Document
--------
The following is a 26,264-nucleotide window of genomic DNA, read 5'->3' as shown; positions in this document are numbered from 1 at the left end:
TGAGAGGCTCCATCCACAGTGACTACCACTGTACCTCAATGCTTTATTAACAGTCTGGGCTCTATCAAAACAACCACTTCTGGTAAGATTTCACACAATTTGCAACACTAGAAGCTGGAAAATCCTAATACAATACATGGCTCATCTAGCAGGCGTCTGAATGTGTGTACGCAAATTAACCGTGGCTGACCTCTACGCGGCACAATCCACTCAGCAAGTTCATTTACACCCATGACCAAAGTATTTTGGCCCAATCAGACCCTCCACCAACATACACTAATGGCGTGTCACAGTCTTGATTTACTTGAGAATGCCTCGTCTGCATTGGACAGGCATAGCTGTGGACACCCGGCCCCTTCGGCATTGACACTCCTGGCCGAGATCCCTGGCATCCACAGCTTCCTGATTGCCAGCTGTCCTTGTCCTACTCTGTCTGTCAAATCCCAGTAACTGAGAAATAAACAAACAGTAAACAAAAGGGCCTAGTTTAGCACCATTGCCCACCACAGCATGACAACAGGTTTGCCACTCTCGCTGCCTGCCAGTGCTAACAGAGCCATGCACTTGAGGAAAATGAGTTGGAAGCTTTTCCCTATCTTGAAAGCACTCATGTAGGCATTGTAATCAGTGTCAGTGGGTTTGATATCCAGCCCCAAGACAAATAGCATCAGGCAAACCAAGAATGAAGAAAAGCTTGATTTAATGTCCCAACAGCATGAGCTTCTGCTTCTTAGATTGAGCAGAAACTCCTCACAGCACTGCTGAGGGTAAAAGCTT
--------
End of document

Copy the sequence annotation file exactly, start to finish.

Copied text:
The following is a 26,264-nucleotide window of genomic DNA, read 5'->3' as shown; positions in this document are numbered from 1 at the left end:
TGAGAGGCTCCATCCACAGTGACTACCACTGTACCTCAATGCTTTATTAACAGTCTGGGCTCTATCAAAACAACCACTTCTGGTAAGATTTCACACAATTTGCAACACTAGAAGCTGGAAAATCCTAATACAATACATGGCTCATCTAGCAGGCGTCTGAATGTGTGTACGCAAATTAACCGTGGCTGACCTCTACGCGGCACAATCCACTCAGCAAGTTCATTTACACCCATGACCAAAGTATTTTGGCCCAATCAGACCCTCCACCAACATACACTAATGGCGTGTCACAGTCTTGATTTACTTGAGAATGCCTCGTCTGCATTGGACAGGCATAGCTGTGGACACCCGGCCCCTTCGGCATTGACACTCCTGGCCGAGATCCCTGGCATCCACAGCTTCCTGATTGCCAGCTGTCCTTGTCCTACTCTGTCTGTCAAATCCCAGTAACTGAGAAATAAACAAACAGTAAACAAAAGGGCCTAGTTTAGCACCATTGCCCACCACAGCATGACAACAGGTTTGCCACTCTCGCTGCCTGCCAGTGCTAACAGAGCCATGCACTTGAGGAAAATGAGTTGGAAGCTTTTCCCTATCTTGAAAGCACTCATGTAGGCATTGTAATCAGTGTCAGTGGGTTTGATATCCAGCCCCAAGACAAATAGCATCAGGCAAACCAAGAATGAAGAAAAGCTTGATTTAATGTCCCAACAGCATGAGCTTCTGCTTCTTAGATTGAGCAGAAACTCCTCACAGCACTGCTGAGGGTAAAAGCTT